Traveler: Danielle Gervalis
When: May 2013
Overall Experience: Greek Islands bring to mind deep blue waters, steep cliffs and stark white buildings dotting the landscape, and maybe even a raucous nightlife. Crete might not be the party central destination but it holds its own in regards to beautiful scenery.
For history buffs, the significance of Crete can not be overstated. Its home to the Minoans, the earliest known civilization in Europe, an advanced and resourceful society. In more recent times, the island’s citizens demonstrated their scrappiness and put up a fierce resistance against the invading German troops during the Battle of Crete in WWII. In fact, in April of 1944 a few Cretans in Special Operations, led by Patrick Leigh Fermor successfully kidnapped Nazi General Karl Heinrich Kreipe, impersonated him to get through 22 separate check points and whisked him off the island to Allied headquarters. That takes some gusto!
With all of those legendary sagas, Crete is an exceptional island to visit to get your fill of charming beach towns, friendly people and trigger your inner archeologist.
This quaint seaside town is a worthy place to stop, rest, eat and explore. It’s a convenient jumping off point for other excursions and only an hour ride from the main airport. There are a few museums you can check out, including an Archeological Museum and Folklore Museum, highlighting traditional Cretan lifestyle. However, the best thing to do in Ag Nik, as the locals call it, is to meander around the town and stop in at the different cafes for coffee, cocktails and snacks. You can also hike through the hills and along the beaches. The town has quite a few suggested routes which you can view here.
Spinalonga Island has a confusing and interesting history. The official Greek name of the island today is Kalydon. However, it wasn’t always an island. During the Venetian occupation in the 1500s, it was dug out from the peninsula and a fort was built to defend from pirates and other invaders. The fort changed hands over the years with battles from the Venetians, to the Ottomans and then finally to the Cretans in 1903.
From that time until 1960, it was a leper colony, making it one of the last active leper colonies in Europe. Today, it’s a popular tourist attraction. You can take a short ferry ride from the mainland to explore the pebble beaches, abandoned leper colony and fortress.
Known as the center of the Minoan civilization and the earliest European city, evidence of human activity at Knossos dates back to 8,000 BC. You may remember stories from Greek mythology about King Minos and the elaborate labyrinth that was built underneath his castle. The labyrinth was designed by the genius Daedalus, who had a son name Icarus, who has his own Greek tragedy of drowning in the sea after flying too close to the sun.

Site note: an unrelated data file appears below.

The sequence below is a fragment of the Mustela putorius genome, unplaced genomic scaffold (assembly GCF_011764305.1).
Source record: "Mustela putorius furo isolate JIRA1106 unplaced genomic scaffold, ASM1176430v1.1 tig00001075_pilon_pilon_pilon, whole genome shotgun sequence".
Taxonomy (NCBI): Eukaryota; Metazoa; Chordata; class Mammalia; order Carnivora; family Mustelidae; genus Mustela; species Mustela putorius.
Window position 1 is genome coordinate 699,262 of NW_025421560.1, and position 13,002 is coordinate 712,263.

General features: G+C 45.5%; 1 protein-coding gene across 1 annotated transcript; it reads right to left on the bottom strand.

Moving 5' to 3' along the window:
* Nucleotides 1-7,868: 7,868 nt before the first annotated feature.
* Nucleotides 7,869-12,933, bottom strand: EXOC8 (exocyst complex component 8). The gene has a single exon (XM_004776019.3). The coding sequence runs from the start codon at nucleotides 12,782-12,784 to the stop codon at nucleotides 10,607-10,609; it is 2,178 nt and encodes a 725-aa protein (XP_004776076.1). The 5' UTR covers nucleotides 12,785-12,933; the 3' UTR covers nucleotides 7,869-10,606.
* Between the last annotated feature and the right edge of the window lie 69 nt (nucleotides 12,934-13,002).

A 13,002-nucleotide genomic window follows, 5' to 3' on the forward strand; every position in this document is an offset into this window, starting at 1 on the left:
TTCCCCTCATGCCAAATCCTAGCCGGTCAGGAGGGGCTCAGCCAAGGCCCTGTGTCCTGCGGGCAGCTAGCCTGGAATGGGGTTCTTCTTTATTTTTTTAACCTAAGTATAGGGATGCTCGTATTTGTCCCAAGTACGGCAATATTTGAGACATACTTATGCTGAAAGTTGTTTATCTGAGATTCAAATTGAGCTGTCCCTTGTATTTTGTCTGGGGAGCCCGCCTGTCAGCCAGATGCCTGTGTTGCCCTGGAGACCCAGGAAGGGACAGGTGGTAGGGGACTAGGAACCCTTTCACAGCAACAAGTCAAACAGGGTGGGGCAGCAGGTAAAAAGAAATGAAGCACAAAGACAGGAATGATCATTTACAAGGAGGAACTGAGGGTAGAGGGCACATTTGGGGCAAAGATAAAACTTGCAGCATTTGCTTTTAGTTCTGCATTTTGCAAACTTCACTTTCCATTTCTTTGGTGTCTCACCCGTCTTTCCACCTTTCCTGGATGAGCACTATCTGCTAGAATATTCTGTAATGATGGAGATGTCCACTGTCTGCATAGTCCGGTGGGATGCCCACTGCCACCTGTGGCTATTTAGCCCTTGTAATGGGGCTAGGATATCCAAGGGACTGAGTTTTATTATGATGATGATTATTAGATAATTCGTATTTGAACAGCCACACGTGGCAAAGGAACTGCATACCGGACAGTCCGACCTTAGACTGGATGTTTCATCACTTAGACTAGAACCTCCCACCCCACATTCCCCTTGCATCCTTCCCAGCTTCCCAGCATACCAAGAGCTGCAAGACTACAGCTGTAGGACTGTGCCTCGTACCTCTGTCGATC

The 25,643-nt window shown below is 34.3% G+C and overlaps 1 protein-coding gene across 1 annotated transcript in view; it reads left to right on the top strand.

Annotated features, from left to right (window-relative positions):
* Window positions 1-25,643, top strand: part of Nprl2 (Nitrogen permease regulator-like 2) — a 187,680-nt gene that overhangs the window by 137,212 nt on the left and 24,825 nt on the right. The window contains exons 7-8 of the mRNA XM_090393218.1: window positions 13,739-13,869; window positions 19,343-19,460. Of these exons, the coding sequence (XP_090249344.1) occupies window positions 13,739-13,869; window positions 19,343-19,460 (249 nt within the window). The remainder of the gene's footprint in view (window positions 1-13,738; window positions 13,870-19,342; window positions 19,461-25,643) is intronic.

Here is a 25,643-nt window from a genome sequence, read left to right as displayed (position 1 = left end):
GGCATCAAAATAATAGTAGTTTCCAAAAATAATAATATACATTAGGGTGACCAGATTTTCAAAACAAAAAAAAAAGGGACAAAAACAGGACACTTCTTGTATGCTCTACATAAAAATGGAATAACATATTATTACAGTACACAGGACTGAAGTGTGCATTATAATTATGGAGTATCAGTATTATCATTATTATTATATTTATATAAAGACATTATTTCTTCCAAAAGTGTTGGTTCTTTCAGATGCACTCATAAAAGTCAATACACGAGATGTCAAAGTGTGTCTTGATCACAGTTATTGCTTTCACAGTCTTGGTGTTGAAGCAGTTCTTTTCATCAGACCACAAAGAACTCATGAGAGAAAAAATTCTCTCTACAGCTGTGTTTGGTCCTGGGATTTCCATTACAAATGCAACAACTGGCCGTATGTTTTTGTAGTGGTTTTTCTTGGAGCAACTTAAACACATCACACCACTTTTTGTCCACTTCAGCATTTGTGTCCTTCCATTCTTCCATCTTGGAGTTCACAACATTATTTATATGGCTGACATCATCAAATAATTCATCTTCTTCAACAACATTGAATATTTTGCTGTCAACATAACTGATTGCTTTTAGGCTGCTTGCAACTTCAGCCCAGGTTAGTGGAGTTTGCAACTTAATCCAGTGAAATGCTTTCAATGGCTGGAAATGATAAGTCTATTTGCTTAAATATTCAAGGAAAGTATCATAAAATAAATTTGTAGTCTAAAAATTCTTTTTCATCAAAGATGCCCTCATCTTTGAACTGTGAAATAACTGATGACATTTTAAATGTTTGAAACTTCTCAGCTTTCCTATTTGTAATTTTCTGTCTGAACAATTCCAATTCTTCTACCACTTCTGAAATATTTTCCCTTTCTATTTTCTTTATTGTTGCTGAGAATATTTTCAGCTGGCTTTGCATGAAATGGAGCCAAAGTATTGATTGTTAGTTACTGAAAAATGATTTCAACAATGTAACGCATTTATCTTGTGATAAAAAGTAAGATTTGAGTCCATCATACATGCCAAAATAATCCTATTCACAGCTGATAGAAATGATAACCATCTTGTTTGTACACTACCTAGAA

In any case, that labyrinth contained the terrifying Minotaur, the half-bull, half-man son of King Minos’ wife and was kept alive by human sacrifices, just like the Hunger Games! The Minotaur was eventually killed by Theseus, the son of Aegeus, namesake of the Aegean sea, who then fled with his lover, King Minos’ daughter Ariadne. Don’t feel bad if any of this doesn’t ring a bell. The helpful guides are very excited to talk about it!
With all the myths surrounding this place, it can be easy to forget this was an ACTUAL palace complex with a surrounding city of 100,000 people around 1,700 BC. Excavations began in 1900 led by Sir Arthur Evans. Debate continues if the restorations are historically accurate or just interpretations of what it should look like, however most experts agree reality is somewhere in the middle. You can see the site and decide for yourself for around $20.
One of the most incredible rooms at the complex is the throne room. Decorated in frescos featuring griffins and a ritual washing basin. Scholars speculate that the throne room was used for ceremonial and religious sacrifices for the goddess who would receive them here.
Continuing through the site, you’ll find more frescos depicting the bull, a nod to the ancient Minoan sport of bull jumping where males would vault over the bulls horns. Additionall, notice the uniquely shaped columns painted in red and black. The columns are made from Cyprus trees making them smaller at the bottom and wider at the top, to prevent the tree from sprouting once installed.
There are many rooms to see and imagine what life was like here thousands of years ago. The pottery can be found in frescos and dots the open and interior spaces with different, intricate designs.
It gives you a sense of the complicated culture and society that thrived here. Even with the heat, you’ll feel a nice breeze drifting through the site because of the foresight to build the palace on top of a hill. You’ll also need to be careful where you walk due to the extensive fresh water irrigation and drainage systems. The Minoans were pioneers in these technologies and experts will probably spend lifetimes trying to learn more about them. In fact, they’re still trying to decipher their ancient system of writing, Linear B. Maybe if you visit you’ll be able to crack the code?
You can’t come to a Greek Island and not at least dip your toes in the Aegean Sea. It can be refreshingly cold in the summer heat and the smooth pebbles will feel lovely on your feet. If you’re not staying at a beach front resort, you can check out a few of the best public beaches like Tymbaki and Matala which are conveniently located near Heraklion.
Enoy your travels to Crete!